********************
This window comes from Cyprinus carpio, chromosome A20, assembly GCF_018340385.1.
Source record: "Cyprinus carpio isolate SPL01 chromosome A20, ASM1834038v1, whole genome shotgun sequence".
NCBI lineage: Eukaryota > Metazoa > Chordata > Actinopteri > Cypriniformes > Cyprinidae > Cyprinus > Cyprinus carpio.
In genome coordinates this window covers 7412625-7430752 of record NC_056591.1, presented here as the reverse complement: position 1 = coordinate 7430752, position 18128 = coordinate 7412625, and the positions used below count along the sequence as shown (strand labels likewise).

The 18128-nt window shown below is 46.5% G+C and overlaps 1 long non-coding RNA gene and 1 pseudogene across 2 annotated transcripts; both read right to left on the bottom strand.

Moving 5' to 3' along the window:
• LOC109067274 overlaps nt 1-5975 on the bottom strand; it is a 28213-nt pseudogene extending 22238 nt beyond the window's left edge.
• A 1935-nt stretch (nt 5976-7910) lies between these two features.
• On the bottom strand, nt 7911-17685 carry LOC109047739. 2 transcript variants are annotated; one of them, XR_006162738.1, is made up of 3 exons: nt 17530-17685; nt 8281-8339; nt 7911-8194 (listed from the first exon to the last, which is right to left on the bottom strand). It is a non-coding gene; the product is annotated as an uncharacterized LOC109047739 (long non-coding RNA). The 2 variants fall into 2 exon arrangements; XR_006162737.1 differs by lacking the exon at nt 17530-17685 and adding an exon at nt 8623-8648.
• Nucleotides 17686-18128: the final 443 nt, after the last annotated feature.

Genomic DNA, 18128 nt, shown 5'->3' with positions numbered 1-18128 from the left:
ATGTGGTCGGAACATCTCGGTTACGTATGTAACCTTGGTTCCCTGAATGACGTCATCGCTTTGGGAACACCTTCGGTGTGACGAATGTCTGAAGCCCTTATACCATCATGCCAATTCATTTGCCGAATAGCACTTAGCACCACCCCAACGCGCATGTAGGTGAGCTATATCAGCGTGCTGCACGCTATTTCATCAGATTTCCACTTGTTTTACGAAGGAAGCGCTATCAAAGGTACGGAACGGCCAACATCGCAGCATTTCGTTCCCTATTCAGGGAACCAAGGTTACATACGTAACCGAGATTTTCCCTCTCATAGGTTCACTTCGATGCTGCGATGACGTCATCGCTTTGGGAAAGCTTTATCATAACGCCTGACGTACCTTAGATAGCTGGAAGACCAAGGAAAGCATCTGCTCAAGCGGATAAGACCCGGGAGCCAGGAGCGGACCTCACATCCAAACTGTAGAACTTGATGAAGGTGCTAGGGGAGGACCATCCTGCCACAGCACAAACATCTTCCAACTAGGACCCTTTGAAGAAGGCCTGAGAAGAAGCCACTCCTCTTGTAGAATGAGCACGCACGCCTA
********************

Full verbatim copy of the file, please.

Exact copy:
This window comes from Cyprinus carpio, chromosome A20, assembly GCF_018340385.1.
Source record: "Cyprinus carpio isolate SPL01 chromosome A20, ASM1834038v1, whole genome shotgun sequence".
NCBI lineage: Eukaryota > Metazoa > Chordata > Actinopteri > Cypriniformes > Cyprinidae > Cyprinus > Cyprinus carpio.
In genome coordinates this window covers 7412625-7430752 of record NC_056591.1, presented here as the reverse complement: position 1 = coordinate 7430752, position 18128 = coordinate 7412625, and the positions used below count along the sequence as shown (strand labels likewise).

The 18128-nt window shown below is 46.5% G+C and overlaps 1 long non-coding RNA gene and 1 pseudogene across 2 annotated transcripts; both read right to left on the bottom strand.

Moving 5' to 3' along the window:
• LOC109067274 overlaps nt 1-5975 on the bottom strand; it is a 28213-nt pseudogene extending 22238 nt beyond the window's left edge.
• A 1935-nt stretch (nt 5976-7910) lies between these two features.
• On the bottom strand, nt 7911-17685 carry LOC109047739. 2 transcript variants are annotated; one of them, XR_006162738.1, is made up of 3 exons: nt 17530-17685; nt 8281-8339; nt 7911-8194 (listed from the first exon to the last, which is right to left on the bottom strand). It is a non-coding gene; the product is annotated as an uncharacterized LOC109047739 (long non-coding RNA). The 2 variants fall into 2 exon arrangements; XR_006162737.1 differs by lacking the exon at nt 17530-17685 and adding an exon at nt 8623-8648.
• Nucleotides 17686-18128: the final 443 nt, after the last annotated feature.

Genomic DNA, 18128 nt, shown 5'->3' with positions numbered 1-18128 from the left:
ATGTGGTCGGAACATCTCGGTTACGTATGTAACCTTGGTTCCCTGAATGACGTCATCGCTTTGGGAACACCTTCGGTGTGACGAATGTCTGAAGCCCTTATACCATCATGCCAATTCATTTGCCGAATAGCACTTAGCACCACCCCAACGCGCATGTAGGTGAGCTATATCAGCGTGCTGCACGCTATTTCATCAGATTTCCACTTGTTTTACGAAGGAAGCGCTATCAAAGGTACGGAACGGCCAACATCGCAGCATTTCGTTCCCTATTCAGGGAACCAAGGTTACATACGTAACCGAGATTTTCCCTCTCATAGGTTCACTTCGATGCTGCGATGACGTCATCGCTTTGGGAAAGCTTTATCATAACGCCTGACGTACCTTAGATAGCTGGAAGACCAAGGAAAGCATCTGCTCAAGCGGATAAGACCCGGGAGCCAGGAGCGGACCTCACATCCAAACTGTAGAACTTGATGAAGGTGCTAGGGGAGGACCATCCTGCCACAGCACAAACATCTTCCAACTAGGACCCTTTGAAGAAGGCCTGAGAAGAAGCCACTCCTCTTGTAGAATGAGCACGCACGCCTA